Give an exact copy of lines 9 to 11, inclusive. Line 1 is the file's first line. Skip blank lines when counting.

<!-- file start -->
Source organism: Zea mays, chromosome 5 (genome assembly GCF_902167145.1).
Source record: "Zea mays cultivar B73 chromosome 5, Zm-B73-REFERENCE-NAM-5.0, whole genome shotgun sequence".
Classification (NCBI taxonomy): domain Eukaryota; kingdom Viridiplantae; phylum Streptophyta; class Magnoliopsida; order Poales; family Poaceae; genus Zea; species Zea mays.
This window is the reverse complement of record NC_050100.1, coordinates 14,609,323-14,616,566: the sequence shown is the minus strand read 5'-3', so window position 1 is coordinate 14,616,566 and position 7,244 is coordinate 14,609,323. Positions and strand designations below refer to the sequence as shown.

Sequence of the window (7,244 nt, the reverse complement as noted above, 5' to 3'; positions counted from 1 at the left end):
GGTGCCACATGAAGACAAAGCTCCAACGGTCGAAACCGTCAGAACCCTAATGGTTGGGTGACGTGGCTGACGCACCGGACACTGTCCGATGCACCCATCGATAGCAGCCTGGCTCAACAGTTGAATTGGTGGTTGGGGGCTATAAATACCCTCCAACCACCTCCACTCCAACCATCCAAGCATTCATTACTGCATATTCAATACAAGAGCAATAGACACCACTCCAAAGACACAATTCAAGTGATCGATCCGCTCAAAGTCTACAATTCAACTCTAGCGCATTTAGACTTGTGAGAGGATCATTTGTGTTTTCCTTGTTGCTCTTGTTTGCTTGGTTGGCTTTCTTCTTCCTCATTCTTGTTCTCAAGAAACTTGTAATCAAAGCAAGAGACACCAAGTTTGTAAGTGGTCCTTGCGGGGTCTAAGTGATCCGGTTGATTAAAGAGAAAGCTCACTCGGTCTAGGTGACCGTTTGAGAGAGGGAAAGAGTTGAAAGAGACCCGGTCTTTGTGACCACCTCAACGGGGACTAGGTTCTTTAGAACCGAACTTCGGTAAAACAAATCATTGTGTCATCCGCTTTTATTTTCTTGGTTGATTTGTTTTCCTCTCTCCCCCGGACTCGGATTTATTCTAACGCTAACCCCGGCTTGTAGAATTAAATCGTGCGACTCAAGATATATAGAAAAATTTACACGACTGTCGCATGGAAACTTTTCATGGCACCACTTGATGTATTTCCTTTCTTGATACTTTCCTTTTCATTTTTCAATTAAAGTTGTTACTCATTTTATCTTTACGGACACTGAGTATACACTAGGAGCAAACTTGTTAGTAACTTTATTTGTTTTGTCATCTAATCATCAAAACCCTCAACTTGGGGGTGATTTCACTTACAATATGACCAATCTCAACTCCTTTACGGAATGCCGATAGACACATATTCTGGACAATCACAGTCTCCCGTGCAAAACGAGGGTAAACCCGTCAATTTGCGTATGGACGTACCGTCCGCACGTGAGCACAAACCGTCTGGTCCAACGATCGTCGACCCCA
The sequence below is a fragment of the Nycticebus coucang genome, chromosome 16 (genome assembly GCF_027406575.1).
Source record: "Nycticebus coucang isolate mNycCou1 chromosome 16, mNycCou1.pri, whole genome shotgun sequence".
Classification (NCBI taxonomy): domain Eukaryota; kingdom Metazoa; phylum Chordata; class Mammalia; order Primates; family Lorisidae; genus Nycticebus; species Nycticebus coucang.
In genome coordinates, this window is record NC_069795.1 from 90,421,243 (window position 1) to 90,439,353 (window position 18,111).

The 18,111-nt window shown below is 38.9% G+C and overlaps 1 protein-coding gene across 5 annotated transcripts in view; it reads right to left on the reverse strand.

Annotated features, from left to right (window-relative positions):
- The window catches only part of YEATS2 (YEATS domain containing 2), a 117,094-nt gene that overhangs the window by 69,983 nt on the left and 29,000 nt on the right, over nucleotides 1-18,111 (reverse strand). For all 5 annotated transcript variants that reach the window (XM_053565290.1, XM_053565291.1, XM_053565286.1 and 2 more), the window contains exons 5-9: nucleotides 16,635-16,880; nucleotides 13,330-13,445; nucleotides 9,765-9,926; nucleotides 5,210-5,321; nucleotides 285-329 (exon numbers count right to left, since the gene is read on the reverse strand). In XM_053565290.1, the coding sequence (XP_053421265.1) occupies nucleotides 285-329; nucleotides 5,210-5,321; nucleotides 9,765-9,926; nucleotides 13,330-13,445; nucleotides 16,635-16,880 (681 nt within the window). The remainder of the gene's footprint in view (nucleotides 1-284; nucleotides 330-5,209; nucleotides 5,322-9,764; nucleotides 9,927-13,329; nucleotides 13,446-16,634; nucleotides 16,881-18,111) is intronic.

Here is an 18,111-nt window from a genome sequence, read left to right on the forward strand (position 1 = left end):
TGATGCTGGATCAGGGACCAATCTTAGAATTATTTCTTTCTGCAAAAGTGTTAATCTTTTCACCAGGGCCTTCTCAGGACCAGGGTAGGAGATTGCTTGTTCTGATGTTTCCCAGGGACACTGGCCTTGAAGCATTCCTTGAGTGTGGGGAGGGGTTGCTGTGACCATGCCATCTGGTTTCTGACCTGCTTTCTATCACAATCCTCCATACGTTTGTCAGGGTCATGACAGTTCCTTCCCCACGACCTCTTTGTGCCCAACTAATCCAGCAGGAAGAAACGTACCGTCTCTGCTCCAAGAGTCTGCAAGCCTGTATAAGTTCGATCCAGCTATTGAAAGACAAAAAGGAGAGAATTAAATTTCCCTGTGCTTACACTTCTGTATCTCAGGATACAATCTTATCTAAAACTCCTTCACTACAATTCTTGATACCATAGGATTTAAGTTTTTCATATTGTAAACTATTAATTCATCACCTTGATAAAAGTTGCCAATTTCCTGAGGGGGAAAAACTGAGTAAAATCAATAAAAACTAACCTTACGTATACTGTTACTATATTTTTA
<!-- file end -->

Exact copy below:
Classification (NCBI taxonomy): domain Eukaryota; kingdom Metazoa; phylum Chordata; class Mammalia; order Primates; family Lorisidae; genus Nycticebus; species Nycticebus coucang.
In genome coordinates, this window is record NC_069795.1 from 90,421,243 (window position 1) to 90,439,353 (window position 18,111).

The 18,111-nt window shown below is 38.9% G+C and overlaps 1 protein-coding gene across 5 annotated transcripts in view; it reads right to left on the reverse strand.